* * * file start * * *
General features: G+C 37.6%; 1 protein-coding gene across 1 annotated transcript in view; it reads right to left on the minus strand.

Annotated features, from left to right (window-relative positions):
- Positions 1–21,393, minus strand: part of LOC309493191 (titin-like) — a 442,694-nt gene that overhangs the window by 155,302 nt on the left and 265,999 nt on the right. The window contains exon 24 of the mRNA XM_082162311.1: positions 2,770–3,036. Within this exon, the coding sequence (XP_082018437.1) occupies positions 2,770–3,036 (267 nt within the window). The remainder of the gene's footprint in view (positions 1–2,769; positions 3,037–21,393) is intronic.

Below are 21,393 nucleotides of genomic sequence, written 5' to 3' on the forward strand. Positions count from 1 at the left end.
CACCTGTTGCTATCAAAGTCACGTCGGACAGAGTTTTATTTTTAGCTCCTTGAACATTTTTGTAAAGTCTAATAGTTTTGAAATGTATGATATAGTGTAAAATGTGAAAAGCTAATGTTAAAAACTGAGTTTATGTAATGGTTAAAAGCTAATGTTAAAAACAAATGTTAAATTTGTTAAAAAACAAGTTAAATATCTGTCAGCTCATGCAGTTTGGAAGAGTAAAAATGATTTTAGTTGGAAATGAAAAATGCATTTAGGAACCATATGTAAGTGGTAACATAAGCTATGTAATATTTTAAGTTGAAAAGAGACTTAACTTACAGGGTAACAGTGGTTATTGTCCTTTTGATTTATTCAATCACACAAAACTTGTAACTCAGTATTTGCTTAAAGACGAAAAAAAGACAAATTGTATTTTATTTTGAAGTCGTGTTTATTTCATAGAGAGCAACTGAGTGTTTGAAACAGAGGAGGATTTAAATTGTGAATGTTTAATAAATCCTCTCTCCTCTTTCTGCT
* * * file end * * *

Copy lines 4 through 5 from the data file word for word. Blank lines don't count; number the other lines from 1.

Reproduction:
Below are 21,393 nucleotides of genomic sequence, written 5' to 3' on the forward strand. Positions count from 1 at the left end.
CACCTGTTGCTATCAAAGTCACGTCGGACAGAGTTTTATTTTTAGCTCCTTGAACATTTTTGTAAAGTCTAATAGTTTTGAAATGTATGATATAGTGTAAAATGTGAAAAGCTAATGTTAAAAACTGAGTTTATGTAATGGTTAAAAGCTAATGTTAAAAACAAATGTTAAATTTGTTAAAAAACAAGTTAAATATCTGTCAGCTCATGCAGTTTGGAAGAGTAAAAATGATTTTAGTTGGAAATGAAAAATGCATTTAGGAACCATATGTAAGTGGTAACATAAGCTATGTAATATTTTAAGTTGAAAAGAGACTTAACTTACAGGGTAACAGTGGTTATTGTCCTTTTGATTTATTCAATCACACAAAACTTGTAACTCAGTATTTGCTTAAAGACGAAAAAAAGACAAATTGTATTTTATTTTGAAGTCGTGTTTATTTCATAGAGAGCAACTGAGTGTTTGAAACAGAGGAGGATTTAAATTGTGAATGTTTAATAAATCCTCTCTCCTCTTTCTGCT